Michael said on September 8, 2005 12:53 AM

Great to hear some input in this area Andy! I work for a government department (education) here in Australia, and was really thankful to read your reflections and slides.

I’d love to hear about other peoples strategies for culture change towards open discussions and criticism within government sectors! I recently found a student (not of mine!) with some excellent reflections and criticisms of her TAFE course (http://www.absoludity.net/blog/students-reflecting-on-their-tafe-experience/) and think this kind of open critisim and discussion could be invaluable for improving public education.

JaX said on September 8, 2005 6:59 AM

Man, I totally respect you, Andy. You’re an awesome web designer. Maybe someday I’ll be as distinguished as you. Keep up the great work, dude =D

Michael G said on September 8, 2005 9:20 PM

Congrats Andy (& others)

I know our local PM has her own blog…
Sandra Gidley

Carlos Guadian said on September 8, 2005 9:58 PM

Dear Andy I based my speech in the last edition of Internet Global Congress (Barcelona) on this topic. I agree with you, I see a lot of opportunities to develop blogs en government.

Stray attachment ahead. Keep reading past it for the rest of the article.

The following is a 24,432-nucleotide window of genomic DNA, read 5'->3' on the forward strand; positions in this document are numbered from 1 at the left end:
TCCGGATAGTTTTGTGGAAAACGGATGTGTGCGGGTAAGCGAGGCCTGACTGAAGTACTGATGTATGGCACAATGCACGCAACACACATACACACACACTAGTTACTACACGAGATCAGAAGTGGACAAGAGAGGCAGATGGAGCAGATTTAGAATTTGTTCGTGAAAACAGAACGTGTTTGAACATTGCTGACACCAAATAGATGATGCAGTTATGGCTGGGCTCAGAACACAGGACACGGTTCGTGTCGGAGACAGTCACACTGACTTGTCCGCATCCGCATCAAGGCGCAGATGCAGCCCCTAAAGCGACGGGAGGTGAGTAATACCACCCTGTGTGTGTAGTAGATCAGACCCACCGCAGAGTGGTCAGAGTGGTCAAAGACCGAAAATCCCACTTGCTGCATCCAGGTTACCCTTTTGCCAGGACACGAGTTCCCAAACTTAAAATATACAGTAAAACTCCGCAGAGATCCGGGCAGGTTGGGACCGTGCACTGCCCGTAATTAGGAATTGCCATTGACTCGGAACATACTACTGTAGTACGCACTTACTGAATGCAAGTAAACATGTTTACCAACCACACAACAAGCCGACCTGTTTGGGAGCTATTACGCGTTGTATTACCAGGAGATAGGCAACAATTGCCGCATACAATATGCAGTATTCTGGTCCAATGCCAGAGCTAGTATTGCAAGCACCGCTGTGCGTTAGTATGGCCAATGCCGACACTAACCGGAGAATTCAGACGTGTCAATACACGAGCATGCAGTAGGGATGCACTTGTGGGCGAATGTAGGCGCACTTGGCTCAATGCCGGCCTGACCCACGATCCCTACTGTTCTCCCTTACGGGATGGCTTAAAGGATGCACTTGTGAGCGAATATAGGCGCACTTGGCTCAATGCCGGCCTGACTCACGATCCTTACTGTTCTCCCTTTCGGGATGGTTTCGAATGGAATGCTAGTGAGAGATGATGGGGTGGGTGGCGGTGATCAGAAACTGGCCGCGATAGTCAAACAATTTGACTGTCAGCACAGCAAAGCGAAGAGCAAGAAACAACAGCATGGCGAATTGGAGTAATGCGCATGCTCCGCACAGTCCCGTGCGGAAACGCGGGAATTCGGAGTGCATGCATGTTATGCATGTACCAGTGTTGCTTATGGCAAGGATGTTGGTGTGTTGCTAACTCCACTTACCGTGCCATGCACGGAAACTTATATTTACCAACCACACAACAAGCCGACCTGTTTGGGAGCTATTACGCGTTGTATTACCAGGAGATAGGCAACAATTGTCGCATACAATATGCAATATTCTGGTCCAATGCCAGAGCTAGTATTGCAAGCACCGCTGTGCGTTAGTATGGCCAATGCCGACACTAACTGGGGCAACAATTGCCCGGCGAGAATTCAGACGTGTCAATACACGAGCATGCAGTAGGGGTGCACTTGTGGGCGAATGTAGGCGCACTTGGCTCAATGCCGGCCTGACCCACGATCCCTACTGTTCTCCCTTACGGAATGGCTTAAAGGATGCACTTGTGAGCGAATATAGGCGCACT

I also write regularly on my blog mainly on e-government topics. You can acces by http://k-government-en.blogspot.com/2005/07/blogs-in-e-administration-and.html where you can find a reference to the article that I wrote about this topic (is available for download only in Spanish version) but if you or any other people are interested in you can ask me for one on carlosguadian @ yahoo es with subject “blog on e-government”

Steve Castledine said on September 9, 2005 1:16 PM

I know UK Government uses Lotus Notes/Domino in a lot of departments - so they may find the Lotus Notes blog tool at DominoBlog of use.

This is fully templated for both admin and user front end - so full standards can be achieved for both.

Ian Lloyd said on September 10, 2005 12:47 AM

Glad to hear it went OK guys. I was disappointed I couldn’t make it, but the other half’s birthday has to come first. Besides, had I not attended that, I would not have made my rather unfortunate hand gesture in Germany. And then I’d be short of little stories to tell raconteur style at future dinner parties.

H said on September 13, 2005 4:50 PM

Oh man… govt. seems to have an obsession with CMSs which seems to dwarf its interest in publishing processes, user research, meeting user needs and task fit / usability etc. Every time I see a govt. site with more navigation than content, of which everything is as important as everything else (making nothing important), with crufty URLs and “click here? links (yet still claiming WAI level three compliance), another little bit of my soul dies.